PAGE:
2,923
    Joined:
    Sep 10, 2002
    Shooter:
    35mm
    doubtful , sorry to say. However, there are ways to figure paper speeds vs. times once you have more experience ; that will get you in the ball park.

    What i would suggest is that you use one film, one film developer, one paper, one paper developer and work with that for at least one year * yeah i know that seems like a long time*, but that will give you a better foundation than jumping around from various "favors of the month", which can leave you with sloppy technique.

    It may also help to take one negative and work on that until you master making an acceptable print. Try not to get into production minded process. i.e. I must print every negative on that roll, as fast as possible. This a very common thought process for beginners and altho it is very exciting to see all those wonderful images come up in the developer, you will learn to print if you work on an image getting it correct rather than print whatever, how ever.

    What an exciting adventure you have before you. Enjoy have fun and work as much as possible.

    IMHO, there is no way to speed up the learning process except with practice and filling the learning bin. Hopefully you have a good instructor in that community class as that can speed up your learning curve.

    Send me a pm and i will forward several sources for paper.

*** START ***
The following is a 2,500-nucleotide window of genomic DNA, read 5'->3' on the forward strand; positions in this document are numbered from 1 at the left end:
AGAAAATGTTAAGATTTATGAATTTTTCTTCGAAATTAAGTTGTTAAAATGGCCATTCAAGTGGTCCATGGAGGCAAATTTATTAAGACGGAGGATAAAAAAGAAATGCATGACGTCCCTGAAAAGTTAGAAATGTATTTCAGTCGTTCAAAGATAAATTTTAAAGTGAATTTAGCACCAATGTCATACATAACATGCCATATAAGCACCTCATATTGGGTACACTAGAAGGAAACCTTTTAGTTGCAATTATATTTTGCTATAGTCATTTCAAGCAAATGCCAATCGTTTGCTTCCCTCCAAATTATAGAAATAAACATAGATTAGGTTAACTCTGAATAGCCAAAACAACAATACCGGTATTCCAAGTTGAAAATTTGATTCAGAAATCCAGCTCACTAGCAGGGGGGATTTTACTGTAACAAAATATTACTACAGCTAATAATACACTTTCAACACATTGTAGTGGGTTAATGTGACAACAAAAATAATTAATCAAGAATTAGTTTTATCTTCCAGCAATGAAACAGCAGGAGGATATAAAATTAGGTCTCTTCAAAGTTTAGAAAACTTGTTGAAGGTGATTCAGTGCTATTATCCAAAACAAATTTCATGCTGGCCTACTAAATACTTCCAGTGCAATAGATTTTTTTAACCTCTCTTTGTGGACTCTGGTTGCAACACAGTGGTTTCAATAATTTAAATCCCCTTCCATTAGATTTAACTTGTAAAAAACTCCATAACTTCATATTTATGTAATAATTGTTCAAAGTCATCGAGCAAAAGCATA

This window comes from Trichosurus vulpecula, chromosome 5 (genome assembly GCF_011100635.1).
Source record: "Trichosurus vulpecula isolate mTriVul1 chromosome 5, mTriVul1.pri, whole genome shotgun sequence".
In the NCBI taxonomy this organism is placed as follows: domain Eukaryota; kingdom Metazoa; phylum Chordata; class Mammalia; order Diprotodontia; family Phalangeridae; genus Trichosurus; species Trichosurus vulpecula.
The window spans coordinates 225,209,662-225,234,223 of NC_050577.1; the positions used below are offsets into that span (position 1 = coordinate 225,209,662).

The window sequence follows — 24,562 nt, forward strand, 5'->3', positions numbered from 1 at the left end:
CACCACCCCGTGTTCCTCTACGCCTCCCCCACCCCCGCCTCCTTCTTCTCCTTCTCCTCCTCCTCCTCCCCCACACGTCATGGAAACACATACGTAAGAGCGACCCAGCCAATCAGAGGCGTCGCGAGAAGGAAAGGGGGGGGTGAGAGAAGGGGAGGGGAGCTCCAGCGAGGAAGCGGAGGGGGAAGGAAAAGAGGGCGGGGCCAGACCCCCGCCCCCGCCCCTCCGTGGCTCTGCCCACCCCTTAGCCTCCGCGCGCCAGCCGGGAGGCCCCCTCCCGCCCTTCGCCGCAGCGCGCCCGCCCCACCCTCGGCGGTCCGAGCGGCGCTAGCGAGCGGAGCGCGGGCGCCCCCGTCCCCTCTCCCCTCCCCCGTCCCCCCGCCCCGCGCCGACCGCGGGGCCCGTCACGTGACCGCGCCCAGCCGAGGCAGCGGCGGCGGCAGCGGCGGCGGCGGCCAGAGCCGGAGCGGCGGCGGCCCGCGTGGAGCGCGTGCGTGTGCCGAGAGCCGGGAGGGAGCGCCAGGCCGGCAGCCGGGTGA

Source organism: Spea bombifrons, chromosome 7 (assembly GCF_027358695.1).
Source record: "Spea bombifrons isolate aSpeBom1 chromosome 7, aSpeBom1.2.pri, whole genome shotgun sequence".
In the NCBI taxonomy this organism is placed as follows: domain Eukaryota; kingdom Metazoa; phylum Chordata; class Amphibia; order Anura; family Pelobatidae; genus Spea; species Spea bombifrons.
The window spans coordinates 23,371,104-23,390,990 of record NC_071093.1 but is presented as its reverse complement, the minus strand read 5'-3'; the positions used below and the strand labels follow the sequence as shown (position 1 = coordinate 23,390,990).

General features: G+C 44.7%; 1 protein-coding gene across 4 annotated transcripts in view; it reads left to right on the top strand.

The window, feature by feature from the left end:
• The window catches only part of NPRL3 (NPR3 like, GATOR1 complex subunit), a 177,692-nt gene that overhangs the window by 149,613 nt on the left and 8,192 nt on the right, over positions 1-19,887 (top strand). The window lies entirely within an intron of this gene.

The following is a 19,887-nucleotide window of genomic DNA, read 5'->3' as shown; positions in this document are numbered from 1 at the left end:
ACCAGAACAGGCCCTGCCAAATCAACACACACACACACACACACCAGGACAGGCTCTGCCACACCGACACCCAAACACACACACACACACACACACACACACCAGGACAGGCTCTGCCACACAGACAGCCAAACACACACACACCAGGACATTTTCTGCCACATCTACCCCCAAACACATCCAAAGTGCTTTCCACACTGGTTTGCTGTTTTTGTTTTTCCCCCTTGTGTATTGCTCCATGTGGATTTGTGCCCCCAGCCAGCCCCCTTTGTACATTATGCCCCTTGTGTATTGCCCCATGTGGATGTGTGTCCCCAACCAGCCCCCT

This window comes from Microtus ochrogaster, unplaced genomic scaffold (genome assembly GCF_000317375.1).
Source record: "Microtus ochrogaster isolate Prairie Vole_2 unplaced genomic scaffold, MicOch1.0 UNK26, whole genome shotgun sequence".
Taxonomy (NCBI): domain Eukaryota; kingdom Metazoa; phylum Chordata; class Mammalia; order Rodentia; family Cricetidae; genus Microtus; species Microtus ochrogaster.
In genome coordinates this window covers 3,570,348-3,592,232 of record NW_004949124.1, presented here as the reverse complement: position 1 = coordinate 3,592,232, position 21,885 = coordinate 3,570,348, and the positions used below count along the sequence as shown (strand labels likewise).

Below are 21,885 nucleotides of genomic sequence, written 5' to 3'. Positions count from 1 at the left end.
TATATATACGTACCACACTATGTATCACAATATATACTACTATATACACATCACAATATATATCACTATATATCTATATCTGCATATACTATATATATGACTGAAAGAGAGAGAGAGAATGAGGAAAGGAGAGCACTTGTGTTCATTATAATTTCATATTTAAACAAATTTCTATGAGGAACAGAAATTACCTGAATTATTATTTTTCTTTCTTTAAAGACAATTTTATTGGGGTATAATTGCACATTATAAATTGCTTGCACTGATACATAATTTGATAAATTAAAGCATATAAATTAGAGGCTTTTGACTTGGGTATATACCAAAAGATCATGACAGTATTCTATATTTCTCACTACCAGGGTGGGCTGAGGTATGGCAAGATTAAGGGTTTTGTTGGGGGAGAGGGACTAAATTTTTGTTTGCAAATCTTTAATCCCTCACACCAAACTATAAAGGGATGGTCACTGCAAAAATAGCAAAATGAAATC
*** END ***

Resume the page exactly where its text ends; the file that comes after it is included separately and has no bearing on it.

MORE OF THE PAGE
5. ghinson

    ghinson Member

    Messages:
    30
    Joined:
    Oct 20, 2004
    Location:
    Nantucket, M
    Shooter:
    Medium Format
    Thanks for the good advice. I like the idea of sticking with one setup until I am better at printing. With that said, I am not sold on Ilford MG RC and Dektol combo. My stash of that paper is about gone. With value in mind, since I'll probably go through a lot of paper over the next few months, if you were stranded on a desert island and could only take one paper and developer with you, which would you want?
     
  6. TPPhotog

    TPPhotog Member

    Messages:
    3,042
    Joined:
    Jul 15, 2004
    Shooter:
    Multi Format
    LOL The immortal question :D As your just starting out if you like the Ilford MG RC stick with that. I always use Ilford Multigrade developer for my printing. But everyone has their own favorite.
     
  7. Nige

    Nige Subscriber

    Messages:
    2,133
    Joined:
    Sep 8, 2002
    Shooter:
    Multi Format